I hope this helps a bit,

- Wernaeh


May 29, 2005, 11:19 AM

Hey Wernaeh!

Thanks for your reply, and
Yes, this does help. So what you suggest is for me to delete the actual data if it isnt used for certain time, but when u need it again, you just load it again from files? That sounds awfully inefficient to me =S

What about constructing an octree? Don't I need a complete mesh to do that? But if I load all of my entities based on the need for them, i really dont have a complete, final mesh, which in turn stops me from constructing an octree, to speed up my rendering =/

I also plan to use rendering techniques like bump mapping, and specular highlights, but that would be really slow if i just cull out whole objects instead of using an octree.

But i guess your way, is better then my way =) lol,

Thanks for your help.



May 29, 2005, 12:04 PM

Hi again ;)
Pleased to have helped.

So what you suggest is for me to delete the actual data if it isnt used for certain time, but when u need it again, you just load it again from files? That sounds awfully inefficient to me =S
What about constructing an octree? Don't I need a complete mesh to do that? But if I load all of my entities based on the need for them, i really dont have a complete, final mesh, which in turn stops me from constructing an octree, to speed up my rendering =/


May 29, 2005, 01:03 PM

Hey Wernaeh!

I wrote a big post, but my internet went down, and i dont want to retype it, so to summarize ill just say thanks for the great advice =)



May 29, 2005, 02:17 PM

You're always welcome ;)


May 29, 2005, 02:52 PM

Hm. If you're smacking the smaller meshes together into a large one you're not really instancing anymore, are you?
Don't bother "compiling" the maps, just store each instance ID in the map, and use an AABB for each instance to generate a KD-tree. When rendering, cull nodes, and once you find one that's in view, just use the ID stored in the node to render it.


May 29, 2005, 07:09 PM

In case it's of interest, I'm working on a png loader that loads interlaced png's progressively, so that rather than freezing for a moment the textures will just be low detail. Might not be worth it though, you'd have to download the texture to the graphics card every frame. But yea, thats a possibility you could think about.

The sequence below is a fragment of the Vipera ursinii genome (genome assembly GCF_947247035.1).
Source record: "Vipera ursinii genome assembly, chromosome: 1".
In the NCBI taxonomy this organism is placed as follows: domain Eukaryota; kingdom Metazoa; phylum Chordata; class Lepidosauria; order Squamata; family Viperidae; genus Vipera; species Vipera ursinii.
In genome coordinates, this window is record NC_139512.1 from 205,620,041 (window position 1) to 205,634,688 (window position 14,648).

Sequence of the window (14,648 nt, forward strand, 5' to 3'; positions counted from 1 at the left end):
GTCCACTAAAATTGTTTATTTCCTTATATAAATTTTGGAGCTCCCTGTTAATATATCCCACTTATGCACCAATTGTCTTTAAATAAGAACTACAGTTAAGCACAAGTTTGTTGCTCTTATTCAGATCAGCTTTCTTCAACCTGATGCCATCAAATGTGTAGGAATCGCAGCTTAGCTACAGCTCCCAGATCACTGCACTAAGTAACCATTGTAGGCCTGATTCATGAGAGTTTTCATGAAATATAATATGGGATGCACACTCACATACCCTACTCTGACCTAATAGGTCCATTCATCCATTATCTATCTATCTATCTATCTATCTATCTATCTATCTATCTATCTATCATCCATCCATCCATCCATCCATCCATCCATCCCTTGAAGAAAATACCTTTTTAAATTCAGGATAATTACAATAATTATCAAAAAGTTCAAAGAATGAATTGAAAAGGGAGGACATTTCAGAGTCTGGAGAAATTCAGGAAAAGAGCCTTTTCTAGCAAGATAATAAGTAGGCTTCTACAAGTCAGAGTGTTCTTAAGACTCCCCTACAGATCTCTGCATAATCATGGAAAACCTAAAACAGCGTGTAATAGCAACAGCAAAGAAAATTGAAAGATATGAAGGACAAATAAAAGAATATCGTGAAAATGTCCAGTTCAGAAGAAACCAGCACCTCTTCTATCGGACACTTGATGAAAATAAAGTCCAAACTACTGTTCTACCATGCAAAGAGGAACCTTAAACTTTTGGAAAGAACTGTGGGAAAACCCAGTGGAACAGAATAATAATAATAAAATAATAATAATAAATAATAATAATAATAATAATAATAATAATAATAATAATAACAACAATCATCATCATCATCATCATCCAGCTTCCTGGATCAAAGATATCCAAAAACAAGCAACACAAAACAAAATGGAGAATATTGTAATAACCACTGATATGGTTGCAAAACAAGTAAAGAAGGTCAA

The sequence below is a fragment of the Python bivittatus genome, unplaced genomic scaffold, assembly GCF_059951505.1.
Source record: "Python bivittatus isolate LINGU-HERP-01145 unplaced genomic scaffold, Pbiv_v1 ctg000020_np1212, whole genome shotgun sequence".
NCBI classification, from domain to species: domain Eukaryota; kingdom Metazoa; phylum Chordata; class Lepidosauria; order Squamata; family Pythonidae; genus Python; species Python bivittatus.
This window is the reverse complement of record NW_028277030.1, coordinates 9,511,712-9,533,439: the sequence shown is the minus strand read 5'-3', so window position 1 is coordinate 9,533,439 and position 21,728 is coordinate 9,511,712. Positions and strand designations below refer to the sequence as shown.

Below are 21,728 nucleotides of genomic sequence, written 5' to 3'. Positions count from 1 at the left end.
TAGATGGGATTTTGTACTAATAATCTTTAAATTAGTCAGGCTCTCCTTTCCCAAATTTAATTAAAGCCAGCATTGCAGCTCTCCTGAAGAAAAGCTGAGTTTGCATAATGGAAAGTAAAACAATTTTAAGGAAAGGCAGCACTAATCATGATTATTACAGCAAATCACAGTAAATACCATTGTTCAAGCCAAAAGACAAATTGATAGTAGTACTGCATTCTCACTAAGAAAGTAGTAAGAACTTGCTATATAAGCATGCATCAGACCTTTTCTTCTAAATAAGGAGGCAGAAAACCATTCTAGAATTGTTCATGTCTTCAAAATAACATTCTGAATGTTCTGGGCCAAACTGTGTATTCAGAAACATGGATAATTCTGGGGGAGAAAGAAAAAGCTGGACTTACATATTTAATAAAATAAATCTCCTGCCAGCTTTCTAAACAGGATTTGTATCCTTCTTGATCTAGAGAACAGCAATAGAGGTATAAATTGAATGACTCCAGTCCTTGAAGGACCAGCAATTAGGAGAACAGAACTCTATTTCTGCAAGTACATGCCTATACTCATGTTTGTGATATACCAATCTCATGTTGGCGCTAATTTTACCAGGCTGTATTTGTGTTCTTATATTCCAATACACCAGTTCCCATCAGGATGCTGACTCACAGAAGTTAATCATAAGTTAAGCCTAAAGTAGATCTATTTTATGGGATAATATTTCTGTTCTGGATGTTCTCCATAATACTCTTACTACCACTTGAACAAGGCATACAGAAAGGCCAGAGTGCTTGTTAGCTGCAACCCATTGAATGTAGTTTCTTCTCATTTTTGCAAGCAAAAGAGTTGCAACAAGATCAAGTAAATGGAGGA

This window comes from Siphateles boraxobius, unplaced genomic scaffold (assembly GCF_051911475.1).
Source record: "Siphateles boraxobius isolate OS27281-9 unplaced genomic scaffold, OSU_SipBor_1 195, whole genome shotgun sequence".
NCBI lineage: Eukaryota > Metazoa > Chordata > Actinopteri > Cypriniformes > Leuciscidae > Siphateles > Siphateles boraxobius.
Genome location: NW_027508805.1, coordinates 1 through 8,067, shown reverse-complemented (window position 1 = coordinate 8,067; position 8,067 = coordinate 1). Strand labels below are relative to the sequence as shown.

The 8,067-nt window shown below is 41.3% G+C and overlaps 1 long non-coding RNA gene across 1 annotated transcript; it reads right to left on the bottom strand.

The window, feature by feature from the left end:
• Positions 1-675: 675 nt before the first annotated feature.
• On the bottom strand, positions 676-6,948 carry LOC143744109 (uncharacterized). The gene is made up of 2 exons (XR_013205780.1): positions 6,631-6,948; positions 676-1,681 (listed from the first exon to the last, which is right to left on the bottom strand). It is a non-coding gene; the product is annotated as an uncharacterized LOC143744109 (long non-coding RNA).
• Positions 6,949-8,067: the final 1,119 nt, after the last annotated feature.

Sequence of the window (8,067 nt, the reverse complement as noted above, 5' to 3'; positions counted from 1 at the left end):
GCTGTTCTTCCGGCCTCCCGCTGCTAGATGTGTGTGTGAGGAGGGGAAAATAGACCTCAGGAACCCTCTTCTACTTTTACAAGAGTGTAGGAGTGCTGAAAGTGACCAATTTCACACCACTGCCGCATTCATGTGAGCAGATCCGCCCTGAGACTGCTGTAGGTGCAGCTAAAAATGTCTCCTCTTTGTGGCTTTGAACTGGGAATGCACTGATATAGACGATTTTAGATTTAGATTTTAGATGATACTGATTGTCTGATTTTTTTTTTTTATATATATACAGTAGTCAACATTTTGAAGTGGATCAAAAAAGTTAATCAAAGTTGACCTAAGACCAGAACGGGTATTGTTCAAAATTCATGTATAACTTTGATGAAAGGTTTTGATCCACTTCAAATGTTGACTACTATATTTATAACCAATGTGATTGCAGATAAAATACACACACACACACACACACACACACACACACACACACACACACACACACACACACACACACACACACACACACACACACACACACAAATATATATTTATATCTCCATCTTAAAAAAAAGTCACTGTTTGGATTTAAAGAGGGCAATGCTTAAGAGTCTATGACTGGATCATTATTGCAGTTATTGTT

May 29, 2005, 07:13 PM

That sounds very interesting. Since you post it here, i believe your technique could be applied to other media?

That sounds very interesting. Is there a link that you could share with us?



May 29, 2005, 08:15 PM

Can't give you a link, I don't know of anyone else thats done it and I'm only half done myself (if that).

I think it's pretty limited actually, you can only load png's with ever increasing detail because they have an interlacing scheme. So you don't have to load any more data, it's just given in an order that lets you make a low detail picture before your done. Gifs have interlacing too, but it's not as good. You could possibly progressively load models I suppose, just it'd be hard to come up with face indices. Models are mostly pretty small anyway, so I wouldn't bother.

I only mentioned it because I find textures to be the most memory hungry thing.


May 29, 2005, 09:40 PM

I used this method in GIS visualization from full earth down to street level with major cities. It works reasonably well if you can put up with the deferred loading scheme. To start of, there is the concept of a material and an image. I load all the materials into memory without loading the associated image. These materials are also stored in a queue (currently a list for quick insert/removal).

I render the scene as I typically would with all the images loaded. When a material associated with an image is called to render itself to the scene, the material udpates its usage information (sets its current use time), and moves itself to the front of the material queue.

Now that everything is working nicely, we should have our scene rendering, but only with colored materials (no textures). Whenever a material needs a texture, that material adds a request to our worker thread to load the image data so that it can create the material. Once the data is loaded, the material gets created in the main thread.

Every frame, you iterate once through your material list and clean out any texture id's for materials that haven't been used in the last 10 seconds or so (this can vary). Depending on your scene complexity, you can store thousands of relatively high resolution textures without having to really modify any of your code.

The end result is you can store all your textures in memory. I don't think this might be ideal for the FPS, but maybe its helpful in your case. The pitfall of course is that if you move too quickly to a new area, everything can come in as shaded rather than textured. This method can also be used for geometry and terrain.

Here are some considerations to keep in mind if you choose this method:
1. You have to keep your image sizes relatively small so it doesn't impact performance. I suggest capping your material size to 512x512 for the highest resolution (but really you should try to use 256x256 or less).
2. You should be keeping a cache of texture id's so that you can reuse them instead of creating brand new ones.
3. Only 1 request is made at any given time. You should only clean out 1 material per frame if cleaning has a high overhead.
4. Watch out for the clean step if you have millions of materials. Doing a linear search on this list can actually chew up alot of time, but that should be easy to work around.